The Next American Economy by William J. Holstein - Read Online
The Next American Economy
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At a time when debate is raging about how to create jobs and revive
the American economy, veteran business writer William J. Holstein
argues that the best way for us to recover our economic footing is to do
what Americans do best-innovate and create new industries. Contrary to
the perception that the American economy has run out of inspiration and
new ideas, Holstein uses compelling case studies to celebrate the
innovation and business success being experienced in many industries,
from technology and energy to retraining and exporting, across the
country, from Boston to Orlando, Pittsburgh to San Diego.In
the face of economic powerhouses such as Japan and China that are
pursuing conscious national strategies, Holstein argues that Americans
must find new avenues of cooperation among universities, business, and
government to create the kind of sustainable growth we need. Replete
with fresh insights into how Americans can create a real economic
recovery, The Next American Economy is essential reading for business leaders, politicians, strategists, and anyone who cares about our future.
Published: Bloomsbury Publishing an imprint of Bloomsbury USA on
ISBN: 9780802778666
List price: $18.20
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future.

PART I

TECHNOLOGY CLUSTERS

ONE

MIT and A123 Systems

How Innovation Happens in a Premier Hot Spot

RIC FULOP, a twenty-six-year-old serial entrepreneur originally from Venezuela, was looking for a new idea in early 2001 to create his sixth company. He approached the technology licensing office at the Massachusetts Institute of Technology in Cambridge, Massachusetts, which had licensed technology to him for a previous company. My next start-up is going to be a battery start-up, he told tech officials. Whom should I go see?¹

Fulop was pushing a carbon nanotube notion, and the MIT officials thought that would be of interest to Professor Yet-Ming Chiang, who had displayed interest in commercializing technologies from his lab. They knew he had just filed a statement with the tech office announcing that he had achieved a promising breakthrough on what he thought was a revolutionary new self-organizing battery.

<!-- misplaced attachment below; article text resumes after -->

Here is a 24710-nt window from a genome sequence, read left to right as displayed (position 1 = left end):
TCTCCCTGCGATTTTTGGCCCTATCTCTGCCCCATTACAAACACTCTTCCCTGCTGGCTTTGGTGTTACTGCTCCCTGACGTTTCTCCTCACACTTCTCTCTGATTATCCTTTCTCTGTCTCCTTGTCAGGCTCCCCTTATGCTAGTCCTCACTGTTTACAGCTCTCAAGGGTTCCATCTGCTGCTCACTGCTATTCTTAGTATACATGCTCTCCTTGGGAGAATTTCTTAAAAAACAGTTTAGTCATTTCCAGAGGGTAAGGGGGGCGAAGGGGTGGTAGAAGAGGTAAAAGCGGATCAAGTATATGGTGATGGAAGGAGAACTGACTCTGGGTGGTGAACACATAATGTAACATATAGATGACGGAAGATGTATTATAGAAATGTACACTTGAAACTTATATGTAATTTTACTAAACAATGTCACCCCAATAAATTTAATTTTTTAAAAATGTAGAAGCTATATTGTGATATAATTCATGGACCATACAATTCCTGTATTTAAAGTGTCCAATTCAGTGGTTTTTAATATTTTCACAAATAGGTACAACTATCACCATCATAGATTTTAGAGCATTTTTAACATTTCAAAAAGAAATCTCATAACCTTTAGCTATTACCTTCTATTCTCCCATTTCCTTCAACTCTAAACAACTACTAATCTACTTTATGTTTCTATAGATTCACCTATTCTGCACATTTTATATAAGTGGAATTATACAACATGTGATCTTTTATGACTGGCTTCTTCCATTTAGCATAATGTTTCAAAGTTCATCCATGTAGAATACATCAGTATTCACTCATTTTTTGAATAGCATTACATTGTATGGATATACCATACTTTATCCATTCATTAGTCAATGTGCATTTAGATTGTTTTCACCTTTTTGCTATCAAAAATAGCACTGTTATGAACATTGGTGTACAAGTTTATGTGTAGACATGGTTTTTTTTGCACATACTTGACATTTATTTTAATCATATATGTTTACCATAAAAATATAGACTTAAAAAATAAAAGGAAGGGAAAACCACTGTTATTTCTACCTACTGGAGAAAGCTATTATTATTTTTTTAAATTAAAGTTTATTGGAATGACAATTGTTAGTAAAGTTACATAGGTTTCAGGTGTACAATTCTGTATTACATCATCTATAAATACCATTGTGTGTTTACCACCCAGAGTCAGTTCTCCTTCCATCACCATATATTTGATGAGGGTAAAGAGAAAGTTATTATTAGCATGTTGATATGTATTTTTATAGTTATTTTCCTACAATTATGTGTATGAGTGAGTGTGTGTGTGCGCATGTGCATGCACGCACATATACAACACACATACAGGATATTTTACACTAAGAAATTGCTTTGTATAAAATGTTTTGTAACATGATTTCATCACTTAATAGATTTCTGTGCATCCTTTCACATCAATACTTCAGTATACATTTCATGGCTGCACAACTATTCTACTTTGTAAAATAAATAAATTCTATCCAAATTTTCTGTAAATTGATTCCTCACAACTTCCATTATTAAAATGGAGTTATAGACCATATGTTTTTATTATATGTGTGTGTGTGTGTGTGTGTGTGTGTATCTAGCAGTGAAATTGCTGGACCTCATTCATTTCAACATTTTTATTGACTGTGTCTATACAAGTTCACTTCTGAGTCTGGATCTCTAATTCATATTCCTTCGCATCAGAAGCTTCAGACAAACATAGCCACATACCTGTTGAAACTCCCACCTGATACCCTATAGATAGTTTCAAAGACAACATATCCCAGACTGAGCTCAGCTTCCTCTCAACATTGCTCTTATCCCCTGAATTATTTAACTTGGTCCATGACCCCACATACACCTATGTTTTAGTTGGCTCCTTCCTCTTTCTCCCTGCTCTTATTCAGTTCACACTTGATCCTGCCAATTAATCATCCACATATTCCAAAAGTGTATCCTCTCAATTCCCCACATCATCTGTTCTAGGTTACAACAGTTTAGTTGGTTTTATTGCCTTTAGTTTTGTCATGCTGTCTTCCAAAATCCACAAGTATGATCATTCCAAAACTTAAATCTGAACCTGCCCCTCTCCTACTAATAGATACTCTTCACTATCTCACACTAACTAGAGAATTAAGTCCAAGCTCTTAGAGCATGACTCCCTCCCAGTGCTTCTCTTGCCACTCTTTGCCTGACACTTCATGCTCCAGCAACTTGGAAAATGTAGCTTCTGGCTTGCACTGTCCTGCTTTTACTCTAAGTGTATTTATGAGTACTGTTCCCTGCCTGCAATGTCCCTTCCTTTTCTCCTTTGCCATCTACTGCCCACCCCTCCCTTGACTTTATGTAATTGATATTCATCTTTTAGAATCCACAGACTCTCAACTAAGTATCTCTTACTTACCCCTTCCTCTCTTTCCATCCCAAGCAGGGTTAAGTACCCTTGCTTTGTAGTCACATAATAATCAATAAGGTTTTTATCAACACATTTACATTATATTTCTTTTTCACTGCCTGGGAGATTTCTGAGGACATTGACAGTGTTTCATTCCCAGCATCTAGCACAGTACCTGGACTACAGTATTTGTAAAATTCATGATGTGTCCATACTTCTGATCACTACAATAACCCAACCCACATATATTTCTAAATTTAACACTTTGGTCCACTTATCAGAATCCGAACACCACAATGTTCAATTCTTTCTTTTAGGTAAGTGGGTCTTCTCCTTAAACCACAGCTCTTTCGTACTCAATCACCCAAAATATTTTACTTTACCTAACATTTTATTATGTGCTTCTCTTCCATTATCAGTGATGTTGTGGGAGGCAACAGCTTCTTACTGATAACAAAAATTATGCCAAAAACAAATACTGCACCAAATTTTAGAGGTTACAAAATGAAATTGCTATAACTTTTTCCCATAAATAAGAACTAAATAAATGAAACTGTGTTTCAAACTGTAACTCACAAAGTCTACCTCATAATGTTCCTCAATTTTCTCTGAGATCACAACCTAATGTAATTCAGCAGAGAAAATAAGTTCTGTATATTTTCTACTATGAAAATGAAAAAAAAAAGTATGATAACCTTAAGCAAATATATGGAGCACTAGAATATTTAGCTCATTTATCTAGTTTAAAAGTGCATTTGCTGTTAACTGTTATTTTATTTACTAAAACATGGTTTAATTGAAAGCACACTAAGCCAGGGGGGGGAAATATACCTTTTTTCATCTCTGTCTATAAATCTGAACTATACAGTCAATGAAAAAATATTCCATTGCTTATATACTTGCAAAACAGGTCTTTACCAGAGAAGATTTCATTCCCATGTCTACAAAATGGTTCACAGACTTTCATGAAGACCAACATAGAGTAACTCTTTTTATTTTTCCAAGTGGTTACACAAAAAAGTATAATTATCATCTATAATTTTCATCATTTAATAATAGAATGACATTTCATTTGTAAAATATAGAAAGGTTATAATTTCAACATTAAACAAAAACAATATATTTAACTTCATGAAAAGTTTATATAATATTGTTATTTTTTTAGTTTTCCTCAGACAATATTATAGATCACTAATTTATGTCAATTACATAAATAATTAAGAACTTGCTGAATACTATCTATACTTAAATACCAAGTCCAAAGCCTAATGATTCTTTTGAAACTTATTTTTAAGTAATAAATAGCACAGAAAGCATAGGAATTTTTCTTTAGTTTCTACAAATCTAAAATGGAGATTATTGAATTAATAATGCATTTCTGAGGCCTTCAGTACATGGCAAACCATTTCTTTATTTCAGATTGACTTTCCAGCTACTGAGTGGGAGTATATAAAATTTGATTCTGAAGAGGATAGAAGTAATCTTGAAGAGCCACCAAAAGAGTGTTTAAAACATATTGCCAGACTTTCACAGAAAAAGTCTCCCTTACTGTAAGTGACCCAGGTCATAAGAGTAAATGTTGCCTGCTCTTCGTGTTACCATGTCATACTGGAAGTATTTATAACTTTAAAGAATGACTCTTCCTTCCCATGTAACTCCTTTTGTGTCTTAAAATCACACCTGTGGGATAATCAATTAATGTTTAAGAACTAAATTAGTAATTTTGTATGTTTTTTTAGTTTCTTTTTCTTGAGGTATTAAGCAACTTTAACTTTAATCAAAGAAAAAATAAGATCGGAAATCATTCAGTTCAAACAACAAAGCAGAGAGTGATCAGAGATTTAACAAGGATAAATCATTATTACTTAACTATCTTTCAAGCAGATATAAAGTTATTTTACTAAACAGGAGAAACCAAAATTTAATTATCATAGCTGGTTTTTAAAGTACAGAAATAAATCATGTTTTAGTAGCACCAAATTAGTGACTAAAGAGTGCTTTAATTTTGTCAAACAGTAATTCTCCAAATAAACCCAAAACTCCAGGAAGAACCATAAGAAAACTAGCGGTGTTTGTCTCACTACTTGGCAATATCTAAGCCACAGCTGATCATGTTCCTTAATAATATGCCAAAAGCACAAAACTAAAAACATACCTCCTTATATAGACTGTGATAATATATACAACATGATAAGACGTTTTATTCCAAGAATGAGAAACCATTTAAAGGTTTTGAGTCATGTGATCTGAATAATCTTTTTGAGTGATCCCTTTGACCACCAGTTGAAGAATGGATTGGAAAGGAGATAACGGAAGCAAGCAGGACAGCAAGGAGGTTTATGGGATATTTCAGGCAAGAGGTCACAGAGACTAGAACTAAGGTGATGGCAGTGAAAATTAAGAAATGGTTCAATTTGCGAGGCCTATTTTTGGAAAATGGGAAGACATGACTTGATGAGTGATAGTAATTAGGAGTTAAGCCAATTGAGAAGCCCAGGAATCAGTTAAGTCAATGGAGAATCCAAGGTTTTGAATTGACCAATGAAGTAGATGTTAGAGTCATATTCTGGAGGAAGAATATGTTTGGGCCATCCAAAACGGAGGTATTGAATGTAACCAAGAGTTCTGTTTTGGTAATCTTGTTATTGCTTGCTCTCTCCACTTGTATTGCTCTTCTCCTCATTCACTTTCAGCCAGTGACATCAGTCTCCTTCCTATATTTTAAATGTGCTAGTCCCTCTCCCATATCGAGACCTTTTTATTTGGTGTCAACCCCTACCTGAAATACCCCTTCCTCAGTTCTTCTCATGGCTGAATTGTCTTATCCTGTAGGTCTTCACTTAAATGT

At their recommendation, Fulop knocked on the professor’s door just as Chiang was preparing to leave for a battery conference and told him he wanted to launch a new business on the basis of the nanotube idea. Chiang, however, told him that he had a better idea.² After returning from his conference, the professor called a colleague, Bart Riley, who was working at American Superconductor at the time. Riley recalls Chiang’s first description of Fulop: I met this crazy guy who walked into my office and said he’s starting a company, but you have to meet him too.

Chiang’s father was born in mainland China but escaped in 1948 in front of the advancing Communists and fled to Taiwan, where he became a train engineer for the Taiwan Sugar Company. Young Chiang arrived in Brooklyn at age six without speaking English. In one of those classic tales of young immigrants making huge advances, he went on to become an American citizen at age sixteen and earn a PhD from MIT in materials science.

Chiang and Riley—who also has a PhD in materials science—started meeting with Fulop. Their project was secret because they did not want anyone else to discover what technology they were considering. They created their company in November 2001 and chose the name A123 Systems, which comes from the obscure Hamaker force constant used to describe how the self-organizing battery would work.